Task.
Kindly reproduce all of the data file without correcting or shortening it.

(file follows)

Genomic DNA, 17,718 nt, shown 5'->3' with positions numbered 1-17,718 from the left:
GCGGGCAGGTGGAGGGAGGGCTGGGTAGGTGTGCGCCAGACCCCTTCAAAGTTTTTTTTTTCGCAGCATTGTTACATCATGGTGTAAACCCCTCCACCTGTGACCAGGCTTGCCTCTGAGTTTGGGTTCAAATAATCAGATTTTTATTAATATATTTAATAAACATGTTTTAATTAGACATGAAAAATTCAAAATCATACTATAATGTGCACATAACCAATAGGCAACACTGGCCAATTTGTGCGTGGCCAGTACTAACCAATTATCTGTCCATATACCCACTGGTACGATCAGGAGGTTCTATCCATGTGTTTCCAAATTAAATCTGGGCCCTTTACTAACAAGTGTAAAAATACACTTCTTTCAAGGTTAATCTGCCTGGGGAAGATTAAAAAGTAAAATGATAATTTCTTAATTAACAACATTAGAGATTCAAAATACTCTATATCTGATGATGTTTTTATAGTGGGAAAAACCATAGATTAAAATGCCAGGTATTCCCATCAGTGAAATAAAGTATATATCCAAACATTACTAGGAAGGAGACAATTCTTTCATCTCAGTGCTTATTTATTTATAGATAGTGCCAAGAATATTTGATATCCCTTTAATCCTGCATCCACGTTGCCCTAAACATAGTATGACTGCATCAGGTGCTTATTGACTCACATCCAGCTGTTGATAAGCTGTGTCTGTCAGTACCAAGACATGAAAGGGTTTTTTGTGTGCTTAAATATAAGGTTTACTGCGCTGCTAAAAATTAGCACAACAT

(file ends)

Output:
Genomic DNA, 17,718 nt, shown 5'->3' with positions numbered 1-17,718 from the left:
GCGGGCAGGTGGAGGGAGGGCTGGGTAGGTGTGCGCCAGACCCCTTCAAAGTTTTTTTTTTCGCAGCATTGTTACATCATGGTGTAAACCCCTCCACCTGTGACCAGGCTTGCCTCTGAGTTTGGGTTCAAATAATCAGATTTTTATTAATATATTTAATAAACATGTTTTAATTAGACATGAAAAATTCAAAATCATACTATAATGTGCACATAACCAATAGGCAACACTGGCCAATTTGTGCGTGGCCAGTACTAACCAATTATCTGTCCATATACCCACTGGTACGATCAGGAGGTTCTATCCATGTGTTTCCAAATTAAATCTGGGCCCTTTACTAACAAGTGTAAAAATACACTTCTTTCAAGGTTAATCTGCCTGGGGAAGATTAAAAAGTAAAATGATAATTTCTTAATTAACAACATTAGAGATTCAAAATACTCTATATCTGATGATGTTTTTATAGTGGGAAAAACCATAGATTAAAATGCCAGGTATTCCCATCAGTGAAATAAAGTATATATCCAAACATTACTAGGAAGGAGACAATTCTTTCATCTCAGTGCTTATTTATTTATAGATAGTGCCAAGAATATTTGATATCCCTTTAATCCTGCATCCACGTTGCCCTAAACATAGTATGACTGCATCAGGTGCTTATTGACTCACATCCAGCTGTTGATAAGCTGTGTCTGTCAGTACCAAGACATGAAAGGGTTTTTTGTGTGCTTAAATATAAGGTTTACTGCGCTGCTAAAAATTAGCACAACAT